Retaining talent with MyHR CEO


Robert Walters sales, marketing and communications team recently attended an event hosted by Trilogy International LTD. HR, sales and marketing leaders from Auckland attended the event, and were joined by two talented speakers Debbie Shultz from BigSkyMinds and Jason Ennor, the CEO from MyHR. They discussed employee retention in a talent short market, steering away from traditional motivators and introducing attendees to a range of retention factors. 

Jason from MyHR says it's about engagement, dealing with people and getting the basics right. Businesses with high retention aren't all pool tables and bean bags, the businesses that retain employees engage with their people straight away. Here are Jason's top three retention tips:

1. Technology 

Robots can do the boring stuff. People are worried about tech replacing human interaction, and that's a real threat, but if we can remove the boring admin tasks then we make more space for human interaction. Automate any simple tasks you can so that your employees can focus on more important aspects of their role. Free up your staff for more meaningful engagement so that they can better connect with the business and their peers. 

2. Communication and transparency 

Establish a clear purpose for employees. Knowing where you want to go will help you know what you need to do. This direction creates a shared understanding of what your employee needs to succeed. Have a people plan and expect people to succeed. Change the tone of your communication, be supportive and provide them with everything they need.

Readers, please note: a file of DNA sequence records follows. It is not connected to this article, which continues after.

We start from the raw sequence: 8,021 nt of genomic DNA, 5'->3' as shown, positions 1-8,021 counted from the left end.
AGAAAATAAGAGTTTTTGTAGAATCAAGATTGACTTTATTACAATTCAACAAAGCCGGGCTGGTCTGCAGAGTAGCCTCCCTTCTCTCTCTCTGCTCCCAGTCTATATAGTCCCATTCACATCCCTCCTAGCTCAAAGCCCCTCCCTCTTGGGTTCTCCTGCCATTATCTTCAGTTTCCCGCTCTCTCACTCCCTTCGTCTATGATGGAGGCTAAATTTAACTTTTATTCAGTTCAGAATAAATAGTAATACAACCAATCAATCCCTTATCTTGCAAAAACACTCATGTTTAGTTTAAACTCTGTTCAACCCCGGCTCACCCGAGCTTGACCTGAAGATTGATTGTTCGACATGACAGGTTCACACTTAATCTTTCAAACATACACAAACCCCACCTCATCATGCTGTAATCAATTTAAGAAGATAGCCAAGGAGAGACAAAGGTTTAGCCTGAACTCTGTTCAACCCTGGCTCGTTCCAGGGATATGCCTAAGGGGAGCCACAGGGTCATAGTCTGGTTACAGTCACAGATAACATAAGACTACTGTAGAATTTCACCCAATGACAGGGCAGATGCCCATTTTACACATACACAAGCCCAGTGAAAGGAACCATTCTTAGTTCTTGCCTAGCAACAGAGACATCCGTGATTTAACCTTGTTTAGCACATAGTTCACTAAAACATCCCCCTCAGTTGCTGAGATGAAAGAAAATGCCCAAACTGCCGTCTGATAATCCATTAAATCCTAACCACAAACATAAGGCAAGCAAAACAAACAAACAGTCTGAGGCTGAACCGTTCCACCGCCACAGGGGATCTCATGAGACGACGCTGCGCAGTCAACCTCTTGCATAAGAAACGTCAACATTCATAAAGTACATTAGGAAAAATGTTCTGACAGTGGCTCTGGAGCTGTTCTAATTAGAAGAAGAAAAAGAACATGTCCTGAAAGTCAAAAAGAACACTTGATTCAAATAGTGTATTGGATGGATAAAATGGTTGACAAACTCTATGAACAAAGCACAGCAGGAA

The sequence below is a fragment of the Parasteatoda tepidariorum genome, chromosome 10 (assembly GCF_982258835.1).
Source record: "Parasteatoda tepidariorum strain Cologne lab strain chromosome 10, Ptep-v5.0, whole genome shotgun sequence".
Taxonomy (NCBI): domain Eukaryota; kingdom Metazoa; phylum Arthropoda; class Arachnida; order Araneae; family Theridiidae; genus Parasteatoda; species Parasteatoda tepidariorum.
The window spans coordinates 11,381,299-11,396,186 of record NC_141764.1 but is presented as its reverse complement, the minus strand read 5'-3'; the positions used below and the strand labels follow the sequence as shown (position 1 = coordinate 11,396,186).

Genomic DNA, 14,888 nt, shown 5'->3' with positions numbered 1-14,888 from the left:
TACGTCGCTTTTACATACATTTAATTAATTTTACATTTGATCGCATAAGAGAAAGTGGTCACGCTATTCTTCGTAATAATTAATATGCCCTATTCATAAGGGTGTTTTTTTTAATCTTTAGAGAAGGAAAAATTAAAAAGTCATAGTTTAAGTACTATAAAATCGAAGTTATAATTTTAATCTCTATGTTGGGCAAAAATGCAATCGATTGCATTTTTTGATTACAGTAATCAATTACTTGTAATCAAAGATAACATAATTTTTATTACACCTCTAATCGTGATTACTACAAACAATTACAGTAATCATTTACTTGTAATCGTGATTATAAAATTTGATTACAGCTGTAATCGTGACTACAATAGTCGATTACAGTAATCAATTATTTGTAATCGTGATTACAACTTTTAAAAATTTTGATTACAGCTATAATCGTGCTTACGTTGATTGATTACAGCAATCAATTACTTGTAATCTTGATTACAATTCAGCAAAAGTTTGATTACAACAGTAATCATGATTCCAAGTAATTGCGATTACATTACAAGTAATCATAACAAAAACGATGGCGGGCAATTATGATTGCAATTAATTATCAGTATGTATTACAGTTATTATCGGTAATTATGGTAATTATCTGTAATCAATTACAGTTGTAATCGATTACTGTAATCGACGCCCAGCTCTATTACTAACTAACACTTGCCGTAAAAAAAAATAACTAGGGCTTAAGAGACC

Talk to your employees and be open. You will control the rumour mill and prevent employees jumping to their own conclusions if you're transparent in your communication. 

3. Performance Review 

Performance reviews have been murdered by bureaucracy, but good reviews work. They should be responsive to individuals and roles. If the employee is in a transactional role then the performance review is a daily event, they're either performing or they're not. If the employee is in a project role then your reviews will be less often and aligned to the projects - make the reviews reflective of the work they're doing. 

Your people are talking, whether it is good or bad

Good reviews cover; goals (3-5 max.), skills and personal development. Then use a technology platform to manage the process, removing all paper and reducing manual workload so that you can focus on meaningful interactions. Remember, performance reviews are conversations. 


These things are easy to get right, easy to implement and will truly help solve retention issues your business may be experiencing. 

For more information on how to build retention, employee management and to learn more about MyHR's services head to

For more ideas on retention check out our Cultural Fit Whitepaper.

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